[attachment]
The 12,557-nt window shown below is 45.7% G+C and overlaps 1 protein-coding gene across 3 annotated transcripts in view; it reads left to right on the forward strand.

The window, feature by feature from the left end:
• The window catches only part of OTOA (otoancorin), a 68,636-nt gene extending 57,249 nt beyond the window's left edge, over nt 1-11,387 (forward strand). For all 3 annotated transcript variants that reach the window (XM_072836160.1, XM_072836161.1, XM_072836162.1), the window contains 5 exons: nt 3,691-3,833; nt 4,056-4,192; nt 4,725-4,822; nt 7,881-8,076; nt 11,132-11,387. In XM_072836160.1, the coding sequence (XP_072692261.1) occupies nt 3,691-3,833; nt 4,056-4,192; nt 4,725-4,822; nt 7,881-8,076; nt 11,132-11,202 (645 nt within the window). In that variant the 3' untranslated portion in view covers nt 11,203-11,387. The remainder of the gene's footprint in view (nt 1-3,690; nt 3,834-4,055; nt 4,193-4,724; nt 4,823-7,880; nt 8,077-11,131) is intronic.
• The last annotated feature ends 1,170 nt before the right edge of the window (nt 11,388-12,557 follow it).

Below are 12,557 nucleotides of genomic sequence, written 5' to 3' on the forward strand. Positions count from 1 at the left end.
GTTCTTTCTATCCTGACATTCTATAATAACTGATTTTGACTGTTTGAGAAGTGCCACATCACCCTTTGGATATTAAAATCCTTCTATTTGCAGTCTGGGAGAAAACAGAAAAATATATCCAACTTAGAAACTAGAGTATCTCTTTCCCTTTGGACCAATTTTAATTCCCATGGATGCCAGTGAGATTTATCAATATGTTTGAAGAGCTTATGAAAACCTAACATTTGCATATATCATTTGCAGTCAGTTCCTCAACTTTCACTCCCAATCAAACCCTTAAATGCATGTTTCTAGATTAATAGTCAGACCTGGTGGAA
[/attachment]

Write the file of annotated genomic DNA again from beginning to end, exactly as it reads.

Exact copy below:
The 12,557-nt window shown below is 45.7% G+C and overlaps 1 protein-coding gene across 3 annotated transcripts in view; it reads left to right on the forward strand.

The window, feature by feature from the left end:
• The window catches only part of OTOA (otoancorin), a 68,636-nt gene extending 57,249 nt beyond the window's left edge, over nt 1-11,387 (forward strand). For all 3 annotated transcript variants that reach the window (XM_072836160.1, XM_072836161.1, XM_072836162.1), the window contains 5 exons: nt 3,691-3,833; nt 4,056-4,192; nt 4,725-4,822; nt 7,881-8,076; nt 11,132-11,387. In XM_072836160.1, the coding sequence (XP_072692261.1) occupies nt 3,691-3,833; nt 4,056-4,192; nt 4,725-4,822; nt 7,881-8,076; nt 11,132-11,202 (645 nt within the window). In that variant the 3' untranslated portion in view covers nt 11,203-11,387. The remainder of the gene's footprint in view (nt 1-3,690; nt 3,834-4,055; nt 4,193-4,724; nt 4,823-7,880; nt 8,077-11,131) is intronic.
• The last annotated feature ends 1,170 nt before the right edge of the window (nt 11,388-12,557 follow it).

Below are 12,557 nucleotides of genomic sequence, written 5' to 3' on the forward strand. Positions count from 1 at the left end.
GTTCTTTCTATCCTGACATTCTATAATAACTGATTTTGACTGTTTGAGAAGTGCCACATCACCCTTTGGATATTAAAATCCTTCTATTTGCAGTCTGGGAGAAAACAGAAAAATATATCCAACTTAGAAACTAGAGTATCTCTTTCCCTTTGGACCAATTTTAATTCCCATGGATGCCAGTGAGATTTATCAATATGTTTGAAGAGCTTATGAAAACCTAACATTTGCATATATCATTTGCAGTCAGTTCCTCAACTTTCACTCCCAATCAAACCCTTAAATGCATGTTTCTAGATTAATAGTCAGACCTGGTGGAA